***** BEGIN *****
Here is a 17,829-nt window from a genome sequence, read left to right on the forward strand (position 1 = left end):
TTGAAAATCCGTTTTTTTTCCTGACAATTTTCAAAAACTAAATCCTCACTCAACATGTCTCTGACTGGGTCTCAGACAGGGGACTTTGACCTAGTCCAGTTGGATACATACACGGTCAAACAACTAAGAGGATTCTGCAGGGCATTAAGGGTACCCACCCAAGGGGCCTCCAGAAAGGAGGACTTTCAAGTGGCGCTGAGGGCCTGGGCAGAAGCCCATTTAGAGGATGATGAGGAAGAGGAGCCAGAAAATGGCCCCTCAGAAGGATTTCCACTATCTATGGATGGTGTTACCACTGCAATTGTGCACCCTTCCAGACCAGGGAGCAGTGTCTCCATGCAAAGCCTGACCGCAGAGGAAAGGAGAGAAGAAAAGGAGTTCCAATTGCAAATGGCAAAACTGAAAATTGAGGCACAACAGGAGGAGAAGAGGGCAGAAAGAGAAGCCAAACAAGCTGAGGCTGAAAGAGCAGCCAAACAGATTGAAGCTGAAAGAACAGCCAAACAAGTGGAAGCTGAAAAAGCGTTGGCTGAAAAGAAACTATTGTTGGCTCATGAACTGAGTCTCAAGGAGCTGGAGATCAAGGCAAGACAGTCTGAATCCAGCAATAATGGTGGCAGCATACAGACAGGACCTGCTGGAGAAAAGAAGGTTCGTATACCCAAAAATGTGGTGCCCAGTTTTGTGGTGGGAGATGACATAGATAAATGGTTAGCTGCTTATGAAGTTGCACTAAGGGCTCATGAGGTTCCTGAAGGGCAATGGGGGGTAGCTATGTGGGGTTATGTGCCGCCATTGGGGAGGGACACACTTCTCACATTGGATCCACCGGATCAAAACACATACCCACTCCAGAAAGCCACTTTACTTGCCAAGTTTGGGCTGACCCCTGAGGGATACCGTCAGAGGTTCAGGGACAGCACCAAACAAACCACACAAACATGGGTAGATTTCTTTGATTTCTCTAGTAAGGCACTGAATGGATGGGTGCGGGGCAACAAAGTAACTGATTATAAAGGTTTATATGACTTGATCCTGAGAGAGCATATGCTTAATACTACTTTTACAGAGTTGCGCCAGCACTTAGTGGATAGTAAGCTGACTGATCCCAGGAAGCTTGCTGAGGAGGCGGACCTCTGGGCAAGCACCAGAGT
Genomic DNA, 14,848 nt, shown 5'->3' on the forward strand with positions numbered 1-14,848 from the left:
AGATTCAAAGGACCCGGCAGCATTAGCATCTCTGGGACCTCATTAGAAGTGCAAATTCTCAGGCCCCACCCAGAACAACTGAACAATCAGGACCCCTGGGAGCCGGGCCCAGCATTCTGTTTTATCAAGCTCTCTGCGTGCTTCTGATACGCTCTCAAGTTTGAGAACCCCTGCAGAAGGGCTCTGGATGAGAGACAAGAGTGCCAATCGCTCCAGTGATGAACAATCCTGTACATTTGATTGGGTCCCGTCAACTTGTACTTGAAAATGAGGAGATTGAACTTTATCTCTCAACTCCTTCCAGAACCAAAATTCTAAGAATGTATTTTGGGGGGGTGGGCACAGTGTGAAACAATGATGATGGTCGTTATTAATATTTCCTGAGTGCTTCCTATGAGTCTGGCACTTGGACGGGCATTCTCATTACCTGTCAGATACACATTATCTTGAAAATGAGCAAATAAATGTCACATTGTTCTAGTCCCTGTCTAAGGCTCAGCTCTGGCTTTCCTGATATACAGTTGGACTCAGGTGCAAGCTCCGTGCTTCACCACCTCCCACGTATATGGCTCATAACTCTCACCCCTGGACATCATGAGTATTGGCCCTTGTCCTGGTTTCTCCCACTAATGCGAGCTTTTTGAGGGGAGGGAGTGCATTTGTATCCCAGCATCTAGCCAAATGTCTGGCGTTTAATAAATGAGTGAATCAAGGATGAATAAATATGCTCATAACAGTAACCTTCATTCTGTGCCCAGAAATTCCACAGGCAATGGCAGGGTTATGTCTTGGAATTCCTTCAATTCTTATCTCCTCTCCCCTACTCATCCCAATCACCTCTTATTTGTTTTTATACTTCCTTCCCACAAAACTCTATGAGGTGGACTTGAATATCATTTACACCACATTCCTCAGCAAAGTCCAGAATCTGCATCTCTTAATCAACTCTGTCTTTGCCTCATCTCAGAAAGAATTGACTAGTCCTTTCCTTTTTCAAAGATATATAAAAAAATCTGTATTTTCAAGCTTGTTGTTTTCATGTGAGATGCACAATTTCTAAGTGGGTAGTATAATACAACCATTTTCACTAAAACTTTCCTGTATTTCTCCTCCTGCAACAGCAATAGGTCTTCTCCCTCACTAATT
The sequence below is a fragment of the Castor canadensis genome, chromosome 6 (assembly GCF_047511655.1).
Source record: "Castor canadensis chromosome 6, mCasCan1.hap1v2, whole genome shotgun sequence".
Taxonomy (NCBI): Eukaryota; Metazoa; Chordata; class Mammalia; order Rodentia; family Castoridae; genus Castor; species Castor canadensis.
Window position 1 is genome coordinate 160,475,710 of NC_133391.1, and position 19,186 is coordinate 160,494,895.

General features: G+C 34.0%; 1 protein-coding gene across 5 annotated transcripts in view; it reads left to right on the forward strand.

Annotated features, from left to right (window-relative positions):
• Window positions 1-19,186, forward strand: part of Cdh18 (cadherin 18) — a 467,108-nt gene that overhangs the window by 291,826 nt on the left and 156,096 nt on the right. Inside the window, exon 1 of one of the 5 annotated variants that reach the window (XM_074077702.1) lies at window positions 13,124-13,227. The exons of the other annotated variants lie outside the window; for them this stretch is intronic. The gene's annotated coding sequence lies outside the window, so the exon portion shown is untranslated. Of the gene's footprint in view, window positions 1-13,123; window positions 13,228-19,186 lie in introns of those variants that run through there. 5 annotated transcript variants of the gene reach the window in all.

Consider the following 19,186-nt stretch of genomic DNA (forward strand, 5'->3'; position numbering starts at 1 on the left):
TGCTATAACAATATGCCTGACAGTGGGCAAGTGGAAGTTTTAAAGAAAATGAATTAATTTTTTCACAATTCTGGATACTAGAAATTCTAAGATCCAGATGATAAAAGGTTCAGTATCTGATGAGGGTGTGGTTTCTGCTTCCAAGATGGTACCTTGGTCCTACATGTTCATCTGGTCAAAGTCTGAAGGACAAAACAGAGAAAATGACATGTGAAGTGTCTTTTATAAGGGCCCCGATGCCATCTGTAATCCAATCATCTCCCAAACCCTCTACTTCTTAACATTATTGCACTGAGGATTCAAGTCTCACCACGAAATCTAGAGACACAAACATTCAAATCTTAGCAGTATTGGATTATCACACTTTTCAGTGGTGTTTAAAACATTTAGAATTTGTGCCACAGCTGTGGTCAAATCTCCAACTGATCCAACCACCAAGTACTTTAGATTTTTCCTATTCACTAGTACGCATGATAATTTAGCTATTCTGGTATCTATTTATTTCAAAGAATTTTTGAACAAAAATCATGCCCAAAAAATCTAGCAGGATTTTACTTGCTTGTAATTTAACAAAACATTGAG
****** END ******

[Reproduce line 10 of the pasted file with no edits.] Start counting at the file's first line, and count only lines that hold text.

Annotated features, from left to right (window-relative positions):